Public Art & Advocacy

by | Nov 1, 2022 | 0 comments

  • Madison Mayor Satya Rhodes-Conway along with common council members and Friends of Madison Arts Commission at the ribbon cutting for Madison’s first rainbow crosswalk.

When Kia Karlan and her family were vacationing in Jasper, Canada a few years ago, they noticed a rainbow crosswalk in town, and her nephew commented about how cool it was that they had a Pride crosswalk so visible. Other crosswalks were popping up in other cities, too, like Austin, Texas. 

Back in 2019, Patrick Heck, an alder for District 2 in Madison, started talking with community members about the Pride symbols they’d seen in their travels, and decided to try to bring that back to Madison. In early 2020, Karin Wolf, the head of the Madison Arts Commission, along with then alderperson Lindsey Lemmer, started reaching out to people like Rebecca Kanner, a planner for the city, and others about how to actually make it happen. 

After passing an initial resolution to start fundraising and putting the project together in spring of 2020, the rainbow crosswalk project all but died with the COVID shutdown and the protest action surrounding George Floyd’s death. No one wanted to steer money away from more pressing projects and community needs. When the “Black Lives Matter” sign was painted on the road outside of the jail, however, the impact that a large, visual sign made on all who saw it motivated those involved with the rainbow project to get back to it as soon as they were able. That time came this past summer.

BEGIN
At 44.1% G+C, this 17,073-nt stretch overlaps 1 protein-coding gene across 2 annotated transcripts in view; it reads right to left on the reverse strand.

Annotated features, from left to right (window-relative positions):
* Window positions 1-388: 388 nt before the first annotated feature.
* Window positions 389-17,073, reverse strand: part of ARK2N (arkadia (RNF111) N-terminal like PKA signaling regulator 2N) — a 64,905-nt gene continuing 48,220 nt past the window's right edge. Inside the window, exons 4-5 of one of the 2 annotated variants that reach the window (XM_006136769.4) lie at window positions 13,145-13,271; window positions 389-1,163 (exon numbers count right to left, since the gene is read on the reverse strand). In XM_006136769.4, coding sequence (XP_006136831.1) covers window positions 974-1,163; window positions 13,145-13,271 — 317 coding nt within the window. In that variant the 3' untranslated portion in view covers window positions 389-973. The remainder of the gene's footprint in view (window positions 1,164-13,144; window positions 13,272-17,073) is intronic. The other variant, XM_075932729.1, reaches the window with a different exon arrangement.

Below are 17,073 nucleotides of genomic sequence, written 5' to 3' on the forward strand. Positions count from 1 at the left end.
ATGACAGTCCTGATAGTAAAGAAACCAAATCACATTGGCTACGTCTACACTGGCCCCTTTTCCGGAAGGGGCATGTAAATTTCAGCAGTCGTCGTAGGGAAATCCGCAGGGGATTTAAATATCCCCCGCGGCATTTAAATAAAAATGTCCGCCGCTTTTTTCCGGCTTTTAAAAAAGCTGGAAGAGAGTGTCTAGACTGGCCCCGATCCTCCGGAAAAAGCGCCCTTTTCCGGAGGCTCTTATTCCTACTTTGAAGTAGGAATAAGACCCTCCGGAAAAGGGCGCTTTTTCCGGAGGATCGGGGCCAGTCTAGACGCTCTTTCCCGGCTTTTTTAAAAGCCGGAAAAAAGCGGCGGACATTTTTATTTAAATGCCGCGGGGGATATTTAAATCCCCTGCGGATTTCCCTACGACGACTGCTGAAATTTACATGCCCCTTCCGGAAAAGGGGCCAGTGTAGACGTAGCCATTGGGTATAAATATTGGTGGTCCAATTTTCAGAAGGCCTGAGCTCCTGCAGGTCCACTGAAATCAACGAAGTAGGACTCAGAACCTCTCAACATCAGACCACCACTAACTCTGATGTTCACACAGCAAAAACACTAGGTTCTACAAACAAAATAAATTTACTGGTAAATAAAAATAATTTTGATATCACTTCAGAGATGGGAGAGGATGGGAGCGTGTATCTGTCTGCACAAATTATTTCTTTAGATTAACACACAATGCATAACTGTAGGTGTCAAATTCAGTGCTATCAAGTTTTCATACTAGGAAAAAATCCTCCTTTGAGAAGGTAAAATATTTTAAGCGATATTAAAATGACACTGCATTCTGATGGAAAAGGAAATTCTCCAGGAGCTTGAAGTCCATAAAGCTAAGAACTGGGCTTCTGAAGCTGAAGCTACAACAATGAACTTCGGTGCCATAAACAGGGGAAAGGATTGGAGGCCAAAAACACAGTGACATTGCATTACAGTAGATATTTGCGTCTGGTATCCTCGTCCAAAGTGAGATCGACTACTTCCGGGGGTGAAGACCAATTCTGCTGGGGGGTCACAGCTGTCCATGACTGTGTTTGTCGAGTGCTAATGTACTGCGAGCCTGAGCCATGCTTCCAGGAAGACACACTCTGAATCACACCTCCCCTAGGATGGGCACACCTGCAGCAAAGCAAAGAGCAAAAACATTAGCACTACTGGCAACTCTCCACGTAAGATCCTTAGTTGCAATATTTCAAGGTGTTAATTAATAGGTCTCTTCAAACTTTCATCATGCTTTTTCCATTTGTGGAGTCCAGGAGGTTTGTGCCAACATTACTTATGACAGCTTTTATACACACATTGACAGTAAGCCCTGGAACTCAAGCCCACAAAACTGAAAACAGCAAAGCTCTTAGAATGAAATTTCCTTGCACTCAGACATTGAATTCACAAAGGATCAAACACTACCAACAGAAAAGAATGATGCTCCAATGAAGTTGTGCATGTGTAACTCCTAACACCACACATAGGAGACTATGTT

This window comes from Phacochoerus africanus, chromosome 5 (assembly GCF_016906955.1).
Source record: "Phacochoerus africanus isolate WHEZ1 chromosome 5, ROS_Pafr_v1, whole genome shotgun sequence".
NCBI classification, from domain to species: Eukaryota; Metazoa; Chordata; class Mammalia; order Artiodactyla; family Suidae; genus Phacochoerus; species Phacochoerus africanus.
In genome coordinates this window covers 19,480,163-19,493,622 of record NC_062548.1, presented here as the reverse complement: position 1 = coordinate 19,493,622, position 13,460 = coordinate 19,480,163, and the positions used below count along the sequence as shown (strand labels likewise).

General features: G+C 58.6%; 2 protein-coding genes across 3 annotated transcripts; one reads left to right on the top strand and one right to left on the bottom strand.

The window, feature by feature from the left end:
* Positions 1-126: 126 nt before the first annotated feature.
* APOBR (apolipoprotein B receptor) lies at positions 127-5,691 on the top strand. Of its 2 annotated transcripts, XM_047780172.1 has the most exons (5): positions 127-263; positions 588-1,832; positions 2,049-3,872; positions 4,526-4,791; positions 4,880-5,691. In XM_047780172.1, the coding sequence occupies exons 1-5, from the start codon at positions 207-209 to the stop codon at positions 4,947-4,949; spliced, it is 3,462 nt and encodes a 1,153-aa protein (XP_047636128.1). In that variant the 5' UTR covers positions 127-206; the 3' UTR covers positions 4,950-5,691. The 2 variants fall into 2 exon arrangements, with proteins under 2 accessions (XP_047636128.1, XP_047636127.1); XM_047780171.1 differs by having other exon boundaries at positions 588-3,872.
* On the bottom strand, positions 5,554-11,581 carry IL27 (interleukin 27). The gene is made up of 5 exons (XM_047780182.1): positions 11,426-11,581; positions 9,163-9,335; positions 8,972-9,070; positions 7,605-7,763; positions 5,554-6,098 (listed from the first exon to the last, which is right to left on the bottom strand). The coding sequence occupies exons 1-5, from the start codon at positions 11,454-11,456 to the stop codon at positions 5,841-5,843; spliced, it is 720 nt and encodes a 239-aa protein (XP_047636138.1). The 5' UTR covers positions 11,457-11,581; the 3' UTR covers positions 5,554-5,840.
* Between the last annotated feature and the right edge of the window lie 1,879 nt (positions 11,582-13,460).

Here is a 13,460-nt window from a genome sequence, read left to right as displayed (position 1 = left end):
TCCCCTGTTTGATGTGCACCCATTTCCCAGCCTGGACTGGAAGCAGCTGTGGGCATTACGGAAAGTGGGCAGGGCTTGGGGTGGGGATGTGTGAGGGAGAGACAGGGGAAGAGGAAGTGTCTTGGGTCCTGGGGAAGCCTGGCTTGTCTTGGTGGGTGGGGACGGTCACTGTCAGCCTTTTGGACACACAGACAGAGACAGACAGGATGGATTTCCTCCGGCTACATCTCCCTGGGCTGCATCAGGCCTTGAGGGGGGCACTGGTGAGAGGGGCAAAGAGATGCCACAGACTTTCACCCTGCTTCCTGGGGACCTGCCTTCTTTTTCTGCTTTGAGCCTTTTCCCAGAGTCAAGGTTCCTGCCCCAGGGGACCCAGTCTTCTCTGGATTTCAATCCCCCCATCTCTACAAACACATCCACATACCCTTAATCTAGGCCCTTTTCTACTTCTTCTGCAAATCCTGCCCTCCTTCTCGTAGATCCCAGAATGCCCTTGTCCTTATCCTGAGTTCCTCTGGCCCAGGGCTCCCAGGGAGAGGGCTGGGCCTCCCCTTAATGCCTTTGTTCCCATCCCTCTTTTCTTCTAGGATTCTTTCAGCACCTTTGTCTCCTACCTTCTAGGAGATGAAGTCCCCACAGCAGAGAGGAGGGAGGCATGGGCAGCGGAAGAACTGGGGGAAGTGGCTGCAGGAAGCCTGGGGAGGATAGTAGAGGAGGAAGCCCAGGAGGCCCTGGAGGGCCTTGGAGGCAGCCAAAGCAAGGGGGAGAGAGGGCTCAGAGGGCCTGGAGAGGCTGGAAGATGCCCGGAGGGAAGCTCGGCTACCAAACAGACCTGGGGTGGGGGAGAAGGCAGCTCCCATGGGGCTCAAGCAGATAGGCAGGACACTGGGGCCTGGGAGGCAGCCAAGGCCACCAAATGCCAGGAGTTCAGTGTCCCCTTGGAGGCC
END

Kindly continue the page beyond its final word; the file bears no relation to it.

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The 2020 resolution stipulated that none of the original price tag of $40,000 to $50,000 to put two crosswalks up, one on the top of State Street, and one along the bike path at Monona Terrace, would come from city money. This year, the project was pared down to just the State Street crosswalk, to focus the money and energy of the project to one place. The State Street location was picked based on both the fact that it had the least amount of vehicular traffic of any intersection downtown, and its visibility to locals, visitors, and legislators. Lindsey Lemmer, who was an alderperson when the 2020 resolution passed, and who did a lot of the planning and fundraising for the project, said that she wanted to put it there to “make sure that struggling LGBTQ+ youth are celebrated here.” She continued, “We want legislators to look at it every day and remember that they represent everybody.” But there was still the question of how to pay for it.

The Madison Arts Commission, according to Kia Karlen, handles annual grants, calls for city art, and allocates city money for these projects. “There are always things the city won’t pay for, though,” she said. This is where Friends of the Madison Arts comes in. They are a small board of volunteers who solicit donations from corporate and private donors to fund projects and line items that the city won’t. To date, the rainbow crosswalk, with a $27,000 price tag, is the largest project they’ve raised money for, and they did so in a variety of ways. They put on The Silver Lining Awards, a fundraising awards show to also “honor what happened in the community during COVID, beside just arts,” according to Kia. She also described raising money through a Facebook page, netting about $4,000 there.